The Department of Homeland Security in late August began seeking comments from individuals, organizations and companies on a proposed channel for these external entities to disclose security vulnerabilities they might find on the department's information systems.
The proposed vulnerability disclosure form was published in the Aug. 28 Federal Register and is required by legislation passed by Congress last year and signed into law by President Donald Trump. The comments will be passed to the White House Office of Management and Budget, which wants to know if the vulnerability disclosure program will be useful and to make sure that its easy to respond with disclosures.
The information DHS is seeking on the form it wants the disclosures to be submitted includes vulnerable host or hosts, how to reproduce the security vulnerability, ways to remediate the vulnerability, and its potential impacts if not fixed.
DHS says the form will allow respondents "who discover vulnerabilities in the information systems of DHS to report their findings to DHS [and] give DHS first insight into newly discovered vulnerabilities, as well as zero-day vulnerabilities in order to mitigate the security issues prior to malicious actors acting on the vulnerability for malicious intent."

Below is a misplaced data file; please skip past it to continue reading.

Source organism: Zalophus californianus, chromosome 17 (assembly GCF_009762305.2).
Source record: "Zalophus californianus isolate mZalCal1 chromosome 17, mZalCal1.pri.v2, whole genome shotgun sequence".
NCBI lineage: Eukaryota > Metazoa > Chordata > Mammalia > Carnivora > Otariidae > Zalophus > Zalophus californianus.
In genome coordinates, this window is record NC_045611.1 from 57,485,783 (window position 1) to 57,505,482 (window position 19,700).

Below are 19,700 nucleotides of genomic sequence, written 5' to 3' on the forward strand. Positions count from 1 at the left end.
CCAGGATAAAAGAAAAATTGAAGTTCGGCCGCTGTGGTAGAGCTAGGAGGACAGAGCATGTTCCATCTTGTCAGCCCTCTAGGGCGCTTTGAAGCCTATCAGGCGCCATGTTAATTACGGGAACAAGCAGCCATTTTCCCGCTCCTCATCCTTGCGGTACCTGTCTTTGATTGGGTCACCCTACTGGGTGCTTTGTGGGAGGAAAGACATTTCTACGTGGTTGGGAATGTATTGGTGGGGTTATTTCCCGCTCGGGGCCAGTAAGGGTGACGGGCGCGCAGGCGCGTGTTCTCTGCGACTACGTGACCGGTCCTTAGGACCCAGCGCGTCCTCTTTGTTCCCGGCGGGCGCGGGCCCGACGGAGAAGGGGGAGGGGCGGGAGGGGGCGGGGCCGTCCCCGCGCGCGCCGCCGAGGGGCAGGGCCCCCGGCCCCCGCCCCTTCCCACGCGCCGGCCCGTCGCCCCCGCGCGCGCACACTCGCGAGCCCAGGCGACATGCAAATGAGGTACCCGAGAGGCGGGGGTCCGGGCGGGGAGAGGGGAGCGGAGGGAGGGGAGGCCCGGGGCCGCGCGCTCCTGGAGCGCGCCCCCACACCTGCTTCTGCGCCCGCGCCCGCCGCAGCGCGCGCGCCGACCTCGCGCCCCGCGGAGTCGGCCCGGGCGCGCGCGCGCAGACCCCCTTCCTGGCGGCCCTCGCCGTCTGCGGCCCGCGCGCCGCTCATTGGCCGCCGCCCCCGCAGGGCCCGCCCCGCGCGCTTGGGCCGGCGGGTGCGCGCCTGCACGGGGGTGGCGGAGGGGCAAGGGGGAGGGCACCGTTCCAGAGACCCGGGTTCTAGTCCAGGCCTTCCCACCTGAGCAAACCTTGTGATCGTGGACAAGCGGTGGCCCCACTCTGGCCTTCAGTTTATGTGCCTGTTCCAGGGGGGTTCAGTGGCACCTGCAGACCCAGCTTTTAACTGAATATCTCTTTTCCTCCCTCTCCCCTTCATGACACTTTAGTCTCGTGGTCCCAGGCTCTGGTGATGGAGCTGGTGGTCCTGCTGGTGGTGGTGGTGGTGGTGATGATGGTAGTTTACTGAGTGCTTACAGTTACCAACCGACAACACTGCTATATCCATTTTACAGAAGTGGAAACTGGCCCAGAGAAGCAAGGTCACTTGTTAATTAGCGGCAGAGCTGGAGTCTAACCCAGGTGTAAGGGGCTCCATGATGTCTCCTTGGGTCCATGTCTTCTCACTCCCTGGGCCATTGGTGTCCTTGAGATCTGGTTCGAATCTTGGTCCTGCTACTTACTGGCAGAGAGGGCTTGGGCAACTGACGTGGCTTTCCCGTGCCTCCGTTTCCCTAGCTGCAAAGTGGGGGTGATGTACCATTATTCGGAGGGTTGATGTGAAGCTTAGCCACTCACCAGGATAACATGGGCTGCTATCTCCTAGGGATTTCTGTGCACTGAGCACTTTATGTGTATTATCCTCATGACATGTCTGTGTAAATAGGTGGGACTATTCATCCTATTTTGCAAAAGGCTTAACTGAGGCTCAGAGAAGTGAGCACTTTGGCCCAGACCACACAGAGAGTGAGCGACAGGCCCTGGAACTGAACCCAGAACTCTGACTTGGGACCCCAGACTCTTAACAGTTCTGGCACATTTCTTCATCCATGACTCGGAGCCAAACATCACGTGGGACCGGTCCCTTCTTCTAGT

DHS also says that using the form will "benefit researchers as it will provide a safe and lawful way for them to practice and discover new skills while discovering the vulnerabilities. The department will also learn from these discoveries, it says.
The vulnerability disclosure program was directed in the SECURE Technology Act (H.R. 7327), which also authorizes a separate "Bug Bounty" pilot program where DHS pays individuals, organizations and companies to hack designated information systems to discover vulnerabilities and then minimize them.
Comments on the security vulnerability disclosure form are due by Oct. 28.